Problems and prospects of revitalising marine pearl cultivation in highly urbanised coasts: A case study of Tolo Harbour in Hong Kong

Wa-Tat YAN, Chi-Pang LAU, Kenneth M.Y. LEUNG, Stephen N.G. DAVIES

Research output: Journal PublicationsJournal Article (refereed)

Abstract

Pearl farming is part of Hong Kong’s maritime heritage. Its history in the territory can be traced back irregularly for over a millennium, focussed on what was then known as the Tai Po Sea ( now Tolo Harbour (Tolo Gang()). For a short period in the 10th century AD Southern Han (, during the turbulent Five Dynasties and Ten Kingdoms period (), the pearl farming became a tightly guarded Imperial monopoly. Thereafter the detail is uncertain but pearl fishing would seem to have continued, if not on a large scale, until the British annexation of the New Territories in 1898, although the centre of gravity, focussed on edible oysters, had moved to Deep Bay. An attempt was made to begin a cultivated pearl industry in Tolo Harbour in the 1960s but it failed. In this paper we seek to reconstruct the history of that episode and reveal the reasons why the ventures failed based on interviews with participants, newspaper clippings, government records and records kept by the Hong Kong Heritage Project. Despite government support, key failings were an inability to find the way to cultivate oysters in Hong Kong and a deficiency of wild pearl oysters available for grafting. Based on this historical lesson, the feasibility of revitalizing the pearl cultivation industry in highly urbanised coastal cities like Hong Kong, including improvements to water quality via biofiltration, are evaluated and discussed. Some recommendations are made for enabling the industry to be viable and sustainable.
Original languageEnglish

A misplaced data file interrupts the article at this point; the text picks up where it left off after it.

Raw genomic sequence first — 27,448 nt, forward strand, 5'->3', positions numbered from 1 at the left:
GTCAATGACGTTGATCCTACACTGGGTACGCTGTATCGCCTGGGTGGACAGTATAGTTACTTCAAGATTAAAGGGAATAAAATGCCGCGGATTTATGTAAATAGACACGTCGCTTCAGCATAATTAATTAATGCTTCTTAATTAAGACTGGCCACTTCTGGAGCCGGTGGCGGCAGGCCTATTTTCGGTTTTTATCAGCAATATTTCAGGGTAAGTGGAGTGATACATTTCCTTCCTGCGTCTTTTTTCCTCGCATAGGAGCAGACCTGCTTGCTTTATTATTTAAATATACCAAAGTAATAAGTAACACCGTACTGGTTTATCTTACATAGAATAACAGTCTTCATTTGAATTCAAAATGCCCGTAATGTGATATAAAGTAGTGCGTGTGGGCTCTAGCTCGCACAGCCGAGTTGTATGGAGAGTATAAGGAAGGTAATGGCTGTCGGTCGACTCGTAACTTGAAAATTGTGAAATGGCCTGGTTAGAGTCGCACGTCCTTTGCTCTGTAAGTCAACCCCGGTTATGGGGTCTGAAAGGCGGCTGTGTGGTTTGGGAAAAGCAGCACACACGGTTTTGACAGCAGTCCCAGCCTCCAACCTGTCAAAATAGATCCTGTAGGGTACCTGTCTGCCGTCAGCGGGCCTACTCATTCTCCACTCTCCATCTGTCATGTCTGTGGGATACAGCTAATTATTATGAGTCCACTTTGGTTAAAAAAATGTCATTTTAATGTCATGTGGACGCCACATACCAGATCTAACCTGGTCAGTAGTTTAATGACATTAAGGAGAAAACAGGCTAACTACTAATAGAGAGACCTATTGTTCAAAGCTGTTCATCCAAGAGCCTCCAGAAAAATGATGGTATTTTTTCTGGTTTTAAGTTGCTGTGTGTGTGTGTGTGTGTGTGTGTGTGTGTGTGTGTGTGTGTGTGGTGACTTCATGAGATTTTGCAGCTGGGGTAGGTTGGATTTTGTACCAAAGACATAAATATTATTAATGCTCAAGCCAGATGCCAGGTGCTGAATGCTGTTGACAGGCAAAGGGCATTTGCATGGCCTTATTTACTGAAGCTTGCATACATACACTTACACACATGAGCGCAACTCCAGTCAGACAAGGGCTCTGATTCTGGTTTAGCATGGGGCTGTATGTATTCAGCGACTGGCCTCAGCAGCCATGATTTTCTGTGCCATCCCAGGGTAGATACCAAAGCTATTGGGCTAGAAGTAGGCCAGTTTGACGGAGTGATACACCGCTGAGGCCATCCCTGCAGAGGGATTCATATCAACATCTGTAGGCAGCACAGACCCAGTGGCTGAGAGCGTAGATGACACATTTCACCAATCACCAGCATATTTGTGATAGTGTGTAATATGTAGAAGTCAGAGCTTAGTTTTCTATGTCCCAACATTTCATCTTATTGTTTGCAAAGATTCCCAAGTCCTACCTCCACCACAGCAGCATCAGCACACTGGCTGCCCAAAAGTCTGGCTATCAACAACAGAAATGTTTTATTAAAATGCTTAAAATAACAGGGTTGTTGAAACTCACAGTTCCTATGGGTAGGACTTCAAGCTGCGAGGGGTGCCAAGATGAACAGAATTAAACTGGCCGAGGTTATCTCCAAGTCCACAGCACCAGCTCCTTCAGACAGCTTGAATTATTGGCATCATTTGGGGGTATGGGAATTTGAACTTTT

Article number100756
JournalRegional Studies in Marine Science
Volume31
Early online date23 Jul 2019
DOIs
Publication statusPublished - Sep 2019

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pearls
harbor
case studies
coasts
China
coast
industry
oysters
biofiltration
clipping
monopoly
history
farming systems
fishing
gravity
water quality
interviews

Bibliographical note

The authors would like to express our thanks to Miss Law Wai King (director of Hongkong Kowloon Workers’ Mutual Benevolent Corporation Ltd.), Mr. Arthur and David Wong, the father and son of Fukui Shell Nucleus Factory, Mr. Ng Chiu Kwong who is the son of Mr Ng Kam Fook, the cultivator at Fung Wong Wat in 1970s, Mr. Edmund Ip who tried to cultivate pearl oysters in Hong Kong in 1999, Mr. Ho Pak Tao of Chow Tai Fook Jewellery Co., Ltd. who assisted Chow Tai Fook in pearl farming in the 1950s, Dr. Derek Bromhall, the person who was responsible for the Pearl Culture Research Station at Kat O in the 1960s for providing useful information in this research We would also like to show our gratitude to the staff of the Hong Kong Heritage Project, Antiquities and Monuments Office, Public Record Office and Agriculture, Fisheries and Conservation Department of the Government of the Hong Kong Special Administration Region for their assistance to locate the relevant information and Ronia Sham for helping to prepare the maps. Lastly, we would also like to thank Selina Yan and Tsoi Lam Yan for proofreading early drafts of the manuscript.

Keywords

  • Pearl farming
  • Mariculture
  • Sustainable fisheries
  • Biofiltration

Cite this

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title = "Problems and prospects of revitalising marine pearl cultivation in highly urbanised coasts: A case study of Tolo Harbour in Hong Kong",